This year, the 160-acre Maryland SoccerPlex in Boyds, Md., will welcome more than 650,000 players and spectators for thousands of outdoor soccer, flag football, rugby, and field hockey games.
While everyone is watching the action on the playing field, advanced weather, lightning detection, and alerting solutions from Earth Networks will help staff keep an eye on the sky and informed with critical weather intelligence that will better enable them to keep visitors safe from severe weather.
“Safety is everything. We aim to reduce injuries and create a positive experience for our visitors by providing the safest possible environment,” says Trish Heffelfinger, Executive Director, Maryland SoccerPlex.
Across the U.S., lightning kills an average of 54 people and seriously injures hundreds more every year. In central Maryland, summer weather can bring extreme heat and humidity that can easily reach into the mid- to upper-90s and beyond, while moderate to severe thunderstorms with high winds, hail and cloud-to-ground lightning – and even hurricanes and tornadoes – are possible.
“When severe conditions approach the Maryland SoccerPlex, players and visitors alike will hear a very loud, audible siren from our outdoor alerting system,” says Frank McCathran, Director, WeatherBug Schools and WeatherBug Club Safety Programs.To help staff stay alert regarding changing and potentially dangerous weather conditions and make decisions affecting whether to postpone or even cancel game play, the Maryland SoccerPlex relies on a comprehensive weather and lightning detection solutions suite from Earth Networks:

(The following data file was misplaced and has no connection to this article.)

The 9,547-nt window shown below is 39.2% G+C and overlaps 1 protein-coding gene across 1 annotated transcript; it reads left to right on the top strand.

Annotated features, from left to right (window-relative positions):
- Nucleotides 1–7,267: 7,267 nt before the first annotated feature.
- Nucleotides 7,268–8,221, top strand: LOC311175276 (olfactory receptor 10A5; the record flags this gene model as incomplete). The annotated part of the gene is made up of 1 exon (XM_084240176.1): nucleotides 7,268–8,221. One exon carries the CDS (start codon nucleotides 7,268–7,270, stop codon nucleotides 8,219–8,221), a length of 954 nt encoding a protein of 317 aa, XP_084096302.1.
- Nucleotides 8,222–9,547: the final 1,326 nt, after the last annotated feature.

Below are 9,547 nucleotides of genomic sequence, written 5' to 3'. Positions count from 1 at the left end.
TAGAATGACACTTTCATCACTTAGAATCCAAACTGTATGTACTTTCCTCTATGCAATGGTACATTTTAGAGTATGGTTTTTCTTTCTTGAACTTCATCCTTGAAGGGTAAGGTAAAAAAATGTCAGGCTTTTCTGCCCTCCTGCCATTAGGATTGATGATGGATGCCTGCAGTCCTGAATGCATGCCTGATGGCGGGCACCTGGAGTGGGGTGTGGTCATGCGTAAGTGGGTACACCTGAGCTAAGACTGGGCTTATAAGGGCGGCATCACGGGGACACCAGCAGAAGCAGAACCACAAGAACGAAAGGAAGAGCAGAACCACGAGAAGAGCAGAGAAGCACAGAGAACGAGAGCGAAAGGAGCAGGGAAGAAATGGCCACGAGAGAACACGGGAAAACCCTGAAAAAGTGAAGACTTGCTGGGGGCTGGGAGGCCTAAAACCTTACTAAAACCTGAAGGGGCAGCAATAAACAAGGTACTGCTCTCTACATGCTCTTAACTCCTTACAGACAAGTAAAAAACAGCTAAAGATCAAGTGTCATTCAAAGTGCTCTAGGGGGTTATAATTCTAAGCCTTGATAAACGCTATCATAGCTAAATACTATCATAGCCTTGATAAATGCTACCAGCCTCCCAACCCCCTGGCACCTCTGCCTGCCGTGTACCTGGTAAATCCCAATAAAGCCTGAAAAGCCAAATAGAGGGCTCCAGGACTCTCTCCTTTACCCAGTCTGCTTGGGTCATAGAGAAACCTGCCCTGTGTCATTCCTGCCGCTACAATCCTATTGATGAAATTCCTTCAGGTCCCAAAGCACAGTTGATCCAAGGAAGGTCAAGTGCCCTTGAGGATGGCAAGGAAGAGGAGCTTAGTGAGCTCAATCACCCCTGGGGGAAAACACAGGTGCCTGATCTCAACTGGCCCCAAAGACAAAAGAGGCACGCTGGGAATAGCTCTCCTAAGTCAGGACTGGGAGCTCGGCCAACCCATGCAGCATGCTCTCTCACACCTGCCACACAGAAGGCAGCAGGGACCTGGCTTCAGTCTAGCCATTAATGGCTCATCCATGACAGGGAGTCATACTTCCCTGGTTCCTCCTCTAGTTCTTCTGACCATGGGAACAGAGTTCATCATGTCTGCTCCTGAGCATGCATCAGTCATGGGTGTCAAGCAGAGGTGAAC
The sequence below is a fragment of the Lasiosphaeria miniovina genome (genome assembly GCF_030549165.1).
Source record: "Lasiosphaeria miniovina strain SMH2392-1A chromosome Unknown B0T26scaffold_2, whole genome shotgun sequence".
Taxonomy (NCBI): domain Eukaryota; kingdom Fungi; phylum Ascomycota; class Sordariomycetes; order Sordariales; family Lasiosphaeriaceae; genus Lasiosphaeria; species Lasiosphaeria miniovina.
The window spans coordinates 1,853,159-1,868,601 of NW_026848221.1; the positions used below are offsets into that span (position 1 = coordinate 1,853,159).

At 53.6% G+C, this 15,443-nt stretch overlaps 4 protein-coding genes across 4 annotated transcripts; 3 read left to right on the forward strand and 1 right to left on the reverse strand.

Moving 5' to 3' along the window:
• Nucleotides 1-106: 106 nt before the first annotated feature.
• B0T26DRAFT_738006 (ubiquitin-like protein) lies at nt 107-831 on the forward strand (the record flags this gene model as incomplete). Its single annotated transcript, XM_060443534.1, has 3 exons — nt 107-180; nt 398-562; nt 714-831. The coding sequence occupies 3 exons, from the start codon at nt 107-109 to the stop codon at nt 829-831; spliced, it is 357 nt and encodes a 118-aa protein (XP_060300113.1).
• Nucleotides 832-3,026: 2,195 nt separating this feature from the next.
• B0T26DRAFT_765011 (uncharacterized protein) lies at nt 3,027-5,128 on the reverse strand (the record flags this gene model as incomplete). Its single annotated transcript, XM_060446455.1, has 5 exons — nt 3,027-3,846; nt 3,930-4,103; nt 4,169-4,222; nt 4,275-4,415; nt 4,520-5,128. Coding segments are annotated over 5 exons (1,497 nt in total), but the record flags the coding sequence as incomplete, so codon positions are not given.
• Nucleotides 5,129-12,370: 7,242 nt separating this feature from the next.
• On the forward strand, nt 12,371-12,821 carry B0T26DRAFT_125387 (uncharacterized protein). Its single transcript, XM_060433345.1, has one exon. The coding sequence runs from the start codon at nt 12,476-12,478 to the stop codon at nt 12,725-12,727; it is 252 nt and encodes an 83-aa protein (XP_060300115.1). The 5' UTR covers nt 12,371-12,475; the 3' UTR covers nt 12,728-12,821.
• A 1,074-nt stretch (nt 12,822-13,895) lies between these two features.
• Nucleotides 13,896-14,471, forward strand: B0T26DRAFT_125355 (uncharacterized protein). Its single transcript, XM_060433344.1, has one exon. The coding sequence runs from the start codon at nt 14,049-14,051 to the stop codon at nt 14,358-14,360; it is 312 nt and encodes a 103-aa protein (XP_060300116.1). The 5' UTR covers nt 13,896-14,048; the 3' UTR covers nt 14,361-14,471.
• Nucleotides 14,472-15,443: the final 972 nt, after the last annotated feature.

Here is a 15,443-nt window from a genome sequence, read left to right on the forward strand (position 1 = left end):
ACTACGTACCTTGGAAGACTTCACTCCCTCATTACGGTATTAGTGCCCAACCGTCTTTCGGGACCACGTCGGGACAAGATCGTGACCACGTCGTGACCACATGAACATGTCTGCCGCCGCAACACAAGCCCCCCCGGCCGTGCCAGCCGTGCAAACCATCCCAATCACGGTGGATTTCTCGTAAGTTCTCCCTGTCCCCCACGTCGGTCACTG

• Total lightning sensor that is one of over 500 in the Earth Networks Total Lightning Network, the largest and most advanced lightning network for detecting both in-cloud (IC) and cloud-to-ground (CG) lightning. Since IC lightning is a precursor to severe weather, monitoring IC activity is essential for severe weather detection and warning.
• On-site weather station that measures conditions including temperature, wind speed and direction, precipitation, humidity, and more. The station also calculates heat index, an essential factor when determining the safety of players and visitors.
• Outdoor alerting systems that automatically produce a high-decibel, attention-getting signal when any form of lightning enters a 10-mile radius surrounding the property. In the office, Alert Beacons activate when lightning approaches – providing advanced warning of impending severe weather conditions – including cloud-to-ground strikes.
• StreamerRT, a web-based weather visualization and alerting application used by staff to monitor storm cells, lightning strikes, and changing conditions. StreamerRT combines current data from the facility’s weather station with local weather information from the Earth Networks-WeatherBug neighborhood-level network of more than 8,000 weather stations.
• WeatherBug Mobile Apps provide the current forecast right from the on-site weather station, and proactively alert staff using mobile phones and tablet computers. Additionally, an LCD Weather Display at the facility’s front desk shows visitors the current temperature, the three-day forecast, weather camera images, and radar. The display is quickly becoming a popular spot for visitors before games.